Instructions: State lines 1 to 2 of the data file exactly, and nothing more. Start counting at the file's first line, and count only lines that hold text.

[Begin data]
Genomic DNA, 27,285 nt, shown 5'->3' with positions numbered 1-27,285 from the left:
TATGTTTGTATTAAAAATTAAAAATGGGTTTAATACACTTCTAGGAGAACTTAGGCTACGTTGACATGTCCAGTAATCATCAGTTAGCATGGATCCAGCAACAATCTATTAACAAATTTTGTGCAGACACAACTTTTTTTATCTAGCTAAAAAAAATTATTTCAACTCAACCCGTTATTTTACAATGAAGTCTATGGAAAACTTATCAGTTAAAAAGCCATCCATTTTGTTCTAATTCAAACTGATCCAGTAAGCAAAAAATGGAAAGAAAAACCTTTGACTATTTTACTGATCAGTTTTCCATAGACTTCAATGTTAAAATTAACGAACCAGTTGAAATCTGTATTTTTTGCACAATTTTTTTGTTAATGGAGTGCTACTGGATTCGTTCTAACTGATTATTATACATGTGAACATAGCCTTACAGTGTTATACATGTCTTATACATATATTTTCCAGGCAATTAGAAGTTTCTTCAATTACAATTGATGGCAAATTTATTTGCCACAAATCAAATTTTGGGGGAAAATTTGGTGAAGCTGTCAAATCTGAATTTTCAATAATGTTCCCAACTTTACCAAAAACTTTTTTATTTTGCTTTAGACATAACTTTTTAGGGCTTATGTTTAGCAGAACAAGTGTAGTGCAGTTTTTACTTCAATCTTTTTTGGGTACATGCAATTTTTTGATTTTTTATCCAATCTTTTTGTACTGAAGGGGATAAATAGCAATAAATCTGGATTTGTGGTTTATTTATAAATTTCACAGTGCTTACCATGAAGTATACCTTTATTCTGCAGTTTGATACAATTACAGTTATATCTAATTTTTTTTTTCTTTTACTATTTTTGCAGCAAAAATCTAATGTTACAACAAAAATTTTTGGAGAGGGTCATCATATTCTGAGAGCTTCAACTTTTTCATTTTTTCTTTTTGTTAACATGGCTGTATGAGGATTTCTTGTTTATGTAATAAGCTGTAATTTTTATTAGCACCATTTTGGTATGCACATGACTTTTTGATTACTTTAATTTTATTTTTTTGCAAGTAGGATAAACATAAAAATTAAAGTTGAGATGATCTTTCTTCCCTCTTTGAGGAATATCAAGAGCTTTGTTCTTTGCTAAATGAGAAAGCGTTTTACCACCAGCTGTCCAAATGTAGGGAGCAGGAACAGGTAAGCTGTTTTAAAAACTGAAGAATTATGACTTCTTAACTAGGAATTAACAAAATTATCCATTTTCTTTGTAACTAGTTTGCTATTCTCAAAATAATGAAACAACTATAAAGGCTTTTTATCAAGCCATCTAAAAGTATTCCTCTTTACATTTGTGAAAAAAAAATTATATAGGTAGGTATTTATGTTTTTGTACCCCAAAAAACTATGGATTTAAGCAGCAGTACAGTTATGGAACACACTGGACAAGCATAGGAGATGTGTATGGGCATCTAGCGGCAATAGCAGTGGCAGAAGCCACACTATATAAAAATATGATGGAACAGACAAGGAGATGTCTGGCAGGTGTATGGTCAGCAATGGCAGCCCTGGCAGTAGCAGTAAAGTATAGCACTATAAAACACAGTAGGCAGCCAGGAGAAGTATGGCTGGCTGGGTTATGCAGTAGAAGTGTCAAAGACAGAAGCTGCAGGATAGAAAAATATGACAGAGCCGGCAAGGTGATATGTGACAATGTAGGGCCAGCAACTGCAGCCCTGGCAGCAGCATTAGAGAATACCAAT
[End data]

Genomic DNA, 27,285 nt, shown 5'->3' with positions numbered 1-27,285 from the left:
TATGTTTGTATTAAAAATTAAAAATGGGTTTAATACACTTCTAGGAGAACTTAGGCTACGTTGACATGTCCAGTAATCATCAGTTAGCATGGATCCAGCAACAATCTATTAACAAATTTTGTGCAGACACAACTTTTTTTATCTAGCTAAAAAAAATTATTTCAACTCAACCCGTTATTTTACAATGAAGTCTATGGAAAACTTATCAGTTAAAAAGCCATCCATTTTGTTCTAATTCAAACTGATCCAGTAAGCAAAAAATGGAAAGAAAAACCTTTGACTATTTTACTGATCAGTTTTCCATAGACTTCAATGTTAAAATTAACGAACCAGTTGAAATCTGTATTTTTTGCACAATTTTTTTGTTAATGGAGTGCTACTGGATTCGTTCTAACTGATTATTATACATGTGAACATAGCCTTACAGTGTTATACATGTCTTATACATATATTTTCCAGGCAATTAGAAGTTTCTTCAATTACAATTGATGGCAAATTTATTTGCCACAAATCAAATTTTGGGGGAAAATTTGGTGAAGCTGTCAAATCTGAATTTTCAATAATGTTCCCAACTTTACCAAAAACTTTTTTATTTTGCTTTAGACATAACTTTTTAGGGCTTATGTTTAGCAGAACAAGTGTAGTGCAGTTTTTACTTCAATCTTTTTTGGGTACATGCAATTTTTTGATTTTTTATCCAATCTTTTTGTACTGAAGGGGATAAATAGCAATAAATCTGGATTTGTGGTTTATTTATAAATTTCACAGTGCTTACCATGAAGTATACCTTTATTCTGCAGTTTGATACAATTACAGTTATATCTAATTTTTTTTTTCTTTTACTATTTTTGCAGCAAAAATCTAATGTTACAACAAAAATTTTTGGAGAGGGTCATCATATTCTGAGAGCTTCAACTTTTTCATTTTTTCTTTTTGTTAACATGGCTGTATGAGGATTTCTTGTTTATGTAATAAGCTGTAATTTTTATTAGCACCATTTTGGTATGCACATGACTTTTTGATTACTTTAATTTTATTTTTTTGCAAGTAGGATAAACATAAAAATTAAAGTTGAGATGATCTTTCTTCCCTCTTTGAGGAATATCAAGAGCTTTGTTCTTTGCTAAATGAGAAAGCGTTTTACCACCAGCTGTCCAAATGTAGGGAGCAGGAACAGGTAAGCTGTTTTAAAAACTGAAGAATTATGACTTCTTAACTAGGAATTAACAAAATTATCCATTTTCTTTGTAACTAGTTTGCTATTCTCAAAATAATGAAACAACTATAAAGGCTTTTTATCAAGCCATCTAAAAGTATTCCTCTTTACATTTGTGAAAAAAAAATTATATAGGTAGGTATTTATGTTTTTGTACCCCAAAAAACTATGGATTTAAGCAGCAGTACAGTTATGGAACACACTGGACAAGCATAGGAGATGTGTATGGGCATCTAGCGGCAATAGCAGTGGCAGAAGCCACACTATATAAAAATATGATGGAACAGACAAGGAGATGTCTGGCAGGTGTATGGTCAGCAATGGCAGCCCTGGCAGTAGCAGTAAAGTATAGCACTATAAAACACAGTAGGCAGCCAGGAGAAGTATGGCTGGCTGGGTTATGCAGTAGAAGTGTCAAAGACAGAAGCTGCAGGATAGAAAAATATGACAGAGCCGGCAAGGTGATATGTGACAATGTAGGGCCAGCAACTGCAGCCCTGGCAGCAGCATTAGAGAATACCAAT